Ransomware’s Backdoor

As IT professionals look to shore up their defenses against ransomware, they must understand ransomware’s backdoor. Ransomware’s frontal attack is well known. A compromised system or clicking the wrong email link can deposit a ransomware trigger file. That trigger file replicates itself and, then as quickly as possible, starts encrypting production data. At that point, most IT professionals turn to their backup software and start recovering data. The problem is that while this attack is going on, or increasingly before the frontal assault begins, ransomware is using the back door which your backup storage vendors have left open, making recovery much more difficult. Ransomware uses the Backdoor to:

• Encrypt Backup Data

• Encrypt Backup Metadata

• Slow down attempts to recover data

If the Ransomware attack is successful at any of these three backdoor entry points, you may be forced to pay the ransom even though you have a solid backup strategy. It is time to close the back door! In our upcoming webinar, “Three NEW Ransomware Exploits – How to Close the Backdoor,” we will detail these new exploits and provide ways that you can prepare for them and beat them. 

Ransomware Backdoor # 1: Encrypting Backup Data

The first ransomware backdoor exploit is backup data, the copy of production data that the backup architecture is storing. Even unsophisticated ransomware attacks may see success in this effort by accidentally stumbling upon the backup mount point. However, ransomware is increasingly targeting the backup storage repositories first, then moving on to encrypt production data. If the attacker can encrypt your backups and production data, you will likely have to pay the ransom.  

ransomware backdoor

The answer is to make sure that all your backups are stored immutably. Most immutable solutions can’t perform well enough to be the first backup ingest point, and they can’t be deemed suitable for recovery. Organizations are forced to implement yet another storage system and learn another protocol. And as we discussed in our blog, “Does Immutability Beat Ransomware,” you need more than immutability to beat ransomware.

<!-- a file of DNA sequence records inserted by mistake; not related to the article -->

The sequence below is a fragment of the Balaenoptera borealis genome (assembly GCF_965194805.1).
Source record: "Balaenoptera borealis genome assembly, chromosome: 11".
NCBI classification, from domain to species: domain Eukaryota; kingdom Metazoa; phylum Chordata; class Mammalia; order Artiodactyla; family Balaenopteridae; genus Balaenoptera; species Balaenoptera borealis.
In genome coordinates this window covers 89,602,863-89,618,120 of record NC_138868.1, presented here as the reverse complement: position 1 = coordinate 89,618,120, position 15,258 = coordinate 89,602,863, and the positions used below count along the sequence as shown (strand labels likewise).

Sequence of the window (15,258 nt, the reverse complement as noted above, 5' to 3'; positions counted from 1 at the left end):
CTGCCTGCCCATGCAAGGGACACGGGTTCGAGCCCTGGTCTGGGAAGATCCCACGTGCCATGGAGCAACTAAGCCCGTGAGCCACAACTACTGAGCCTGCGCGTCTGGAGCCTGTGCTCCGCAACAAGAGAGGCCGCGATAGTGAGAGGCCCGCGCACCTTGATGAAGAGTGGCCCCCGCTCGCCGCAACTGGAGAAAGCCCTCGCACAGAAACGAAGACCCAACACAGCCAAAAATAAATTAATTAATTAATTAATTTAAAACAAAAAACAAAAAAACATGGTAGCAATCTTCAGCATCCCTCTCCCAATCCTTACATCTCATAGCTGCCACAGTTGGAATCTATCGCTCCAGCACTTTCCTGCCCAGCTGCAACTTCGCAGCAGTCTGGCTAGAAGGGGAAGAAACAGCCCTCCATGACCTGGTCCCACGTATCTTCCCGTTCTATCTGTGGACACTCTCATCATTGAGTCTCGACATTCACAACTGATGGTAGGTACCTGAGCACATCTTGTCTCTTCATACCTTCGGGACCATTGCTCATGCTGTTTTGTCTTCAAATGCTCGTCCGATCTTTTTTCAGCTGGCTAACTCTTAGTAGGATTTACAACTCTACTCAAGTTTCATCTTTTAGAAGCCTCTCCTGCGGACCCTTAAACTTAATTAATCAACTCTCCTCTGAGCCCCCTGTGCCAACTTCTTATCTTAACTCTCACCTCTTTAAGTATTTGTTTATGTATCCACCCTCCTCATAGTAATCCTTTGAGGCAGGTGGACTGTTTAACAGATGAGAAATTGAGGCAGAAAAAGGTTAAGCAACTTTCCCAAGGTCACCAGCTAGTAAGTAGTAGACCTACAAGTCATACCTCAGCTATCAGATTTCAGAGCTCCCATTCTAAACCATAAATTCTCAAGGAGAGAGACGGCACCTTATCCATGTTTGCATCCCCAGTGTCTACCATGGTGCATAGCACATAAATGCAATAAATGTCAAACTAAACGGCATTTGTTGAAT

Ransomware Backdoor # 2: Encrypt Backup Metadata

Another ransomware backdoor exploits encrypting the data that the backup-server software needs to operate, its indexes, and configuration files. Without access to these files, you can’t recover data, regardless of where you store it or whichever media format you choose. The good news is you may be able to rebuild this information; the problem is that rebuilding an index requires manually rescanning every single backup job (if they are not corrupted), which can take hours, if not days. 

Ransomware Exploit # 3: Slow Down the Recovery Process

The final ransomware backdoor is for the malware to slow down your recovery efforts. If it takes you days or weeks to recover, you may be tempted to pay the ransom. Encrypting backup metadata is an example of slowing down the recovery effort. Ransomware tries to replicate itself repeatedly, changing its file name to make it hard to detect. As a result, even after you have identified the attack and the source file, there may be dozens of copies of that file scattered throughout your data center’s storage environment. When you restore data into this infected environment, the ransomware works to encrypt the data a second time rapidly. 

Close The Backdoor with 360° Ransomware Protection

Closing the backdoor that Bad Actors are using to exploit your environment is critical to surviving the attack and not paying the ransom. It would be best if you built a wall of protection around your data to make sure that your recovery efforts are not only successful but happen quickly. StorONE’s S1:Backup provides 360° Ransomware Protection that closes the back door and reinforces the “front door.” S1:Backup’s 360° Ransomware Protection provides

• The total value out of block-level backup technologies to backup more frequently, lowering the recovery point objective. 

• The complete immutability of every backup job across any storage protocol, protecting data from a ransomware attack. 

• The performance backup software vendors need to host backup metadata from storage. Once actively used on S1:Backup, all backup metadata is also stored immutably. Most customers also see improved backup application operations like searching for file versions.   

• A Sterile Recovery Target that delivers production-class performance and features at backup storage prices. S1:Backup will dynamically reallocate its flash tier during recovery to deliver needed performance for these applications or data sets. IT can run S1:Backup as production for weeks while they take the time to complete the necessary forensic work to root out the ransomware trigger files. 

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